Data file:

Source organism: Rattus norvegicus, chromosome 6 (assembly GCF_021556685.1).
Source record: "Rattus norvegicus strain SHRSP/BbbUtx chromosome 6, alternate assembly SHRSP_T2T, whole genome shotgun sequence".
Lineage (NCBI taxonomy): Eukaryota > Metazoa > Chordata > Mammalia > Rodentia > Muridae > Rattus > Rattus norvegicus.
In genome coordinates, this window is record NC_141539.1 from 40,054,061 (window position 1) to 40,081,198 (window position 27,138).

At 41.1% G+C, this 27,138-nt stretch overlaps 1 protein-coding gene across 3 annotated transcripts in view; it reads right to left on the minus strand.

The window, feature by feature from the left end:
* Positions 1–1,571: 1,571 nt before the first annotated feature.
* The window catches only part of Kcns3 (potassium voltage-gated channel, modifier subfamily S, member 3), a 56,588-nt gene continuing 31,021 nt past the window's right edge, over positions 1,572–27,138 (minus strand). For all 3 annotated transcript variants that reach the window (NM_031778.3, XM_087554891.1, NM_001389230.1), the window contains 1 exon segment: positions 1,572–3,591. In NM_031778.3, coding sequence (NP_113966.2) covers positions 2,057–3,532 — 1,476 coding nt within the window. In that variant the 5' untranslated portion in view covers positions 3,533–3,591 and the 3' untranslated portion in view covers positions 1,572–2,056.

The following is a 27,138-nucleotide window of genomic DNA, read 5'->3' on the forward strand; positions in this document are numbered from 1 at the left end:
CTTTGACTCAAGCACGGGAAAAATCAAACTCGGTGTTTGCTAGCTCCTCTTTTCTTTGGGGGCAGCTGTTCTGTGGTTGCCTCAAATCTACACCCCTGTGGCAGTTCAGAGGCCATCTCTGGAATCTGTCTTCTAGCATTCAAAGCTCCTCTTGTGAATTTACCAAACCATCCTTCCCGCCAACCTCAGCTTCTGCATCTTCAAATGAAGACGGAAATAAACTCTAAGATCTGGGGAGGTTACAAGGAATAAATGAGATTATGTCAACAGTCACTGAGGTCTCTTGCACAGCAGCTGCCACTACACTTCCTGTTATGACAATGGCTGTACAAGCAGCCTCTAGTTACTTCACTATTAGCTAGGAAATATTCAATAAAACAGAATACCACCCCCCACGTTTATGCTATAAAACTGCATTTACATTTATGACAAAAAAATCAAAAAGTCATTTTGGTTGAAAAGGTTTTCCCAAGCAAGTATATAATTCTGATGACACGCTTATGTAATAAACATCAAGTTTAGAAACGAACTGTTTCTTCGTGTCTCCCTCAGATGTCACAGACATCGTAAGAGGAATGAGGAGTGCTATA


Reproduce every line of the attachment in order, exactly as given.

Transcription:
Source organism: Rattus norvegicus, chromosome 6 (assembly GCF_021556685.1).
Source record: "Rattus norvegicus strain SHRSP/BbbUtx chromosome 6, alternate assembly SHRSP_T2T, whole genome shotgun sequence".
Lineage (NCBI taxonomy): Eukaryota > Metazoa > Chordata > Mammalia > Rodentia > Muridae > Rattus > Rattus norvegicus.
In genome coordinates, this window is record NC_141539.1 from 40,054,061 (window position 1) to 40,081,198 (window position 27,138).

At 41.1% G+C, this 27,138-nt stretch overlaps 1 protein-coding gene across 3 annotated transcripts in view; it reads right to left on the minus strand.

The window, feature by feature from the left end:
* Positions 1–1,571: 1,571 nt before the first annotated feature.
* The window catches only part of Kcns3 (potassium voltage-gated channel, modifier subfamily S, member 3), a 56,588-nt gene continuing 31,021 nt past the window's right edge, over positions 1,572–27,138 (minus strand). For all 3 annotated transcript variants that reach the window (NM_031778.3, XM_087554891.1, NM_001389230.1), the window contains 1 exon segment: positions 1,572–3,591. In NM_031778.3, coding sequence (NP_113966.2) covers positions 2,057–3,532 — 1,476 coding nt within the window. In that variant the 5' untranslated portion in view covers positions 3,533–3,591 and the 3' untranslated portion in view covers positions 1,572–2,056.

The following is a 27,138-nucleotide window of genomic DNA, read 5'->3' on the forward strand; positions in this document are numbered from 1 at the left end:
CTTTGACTCAAGCACGGGAAAAATCAAACTCGGTGTTTGCTAGCTCCTCTTTTCTTTGGGGGCAGCTGTTCTGTGGTTGCCTCAAATCTACACCCCTGTGGCAGTTCAGAGGCCATCTCTGGAATCTGTCTTCTAGCATTCAAAGCTCCTCTTGTGAATTTACCAAACCATCCTTCCCGCCAACCTCAGCTTCTGCATCTTCAAATGAAGACGGAAATAAACTCTAAGATCTGGGGAGGTTACAAGGAATAAATGAGATTATGTCAACAGTCACTGAGGTCTCTTGCACAGCAGCTGCCACTACACTTCCTGTTATGACAATGGCTGTACAAGCAGCCTCTAGTTACTTCACTATTAGCTAGGAAATATTCAATAAAACAGAATACCACCCCCCACGTTTATGCTATAAAACTGCATTTACATTTATGACAAAAAAATCAAAAAGTCATTTTGGTTGAAAAGGTTTTCCCAAGCAAGTATATAATTCTGATGACACGCTTATGTAATAAACATCAAGTTTAGAAACGAACTGTTTCTTCGTGTCTCCCTCAGATGTCACAGACATCGTAAGAGGAATGAGGAGTGCTATA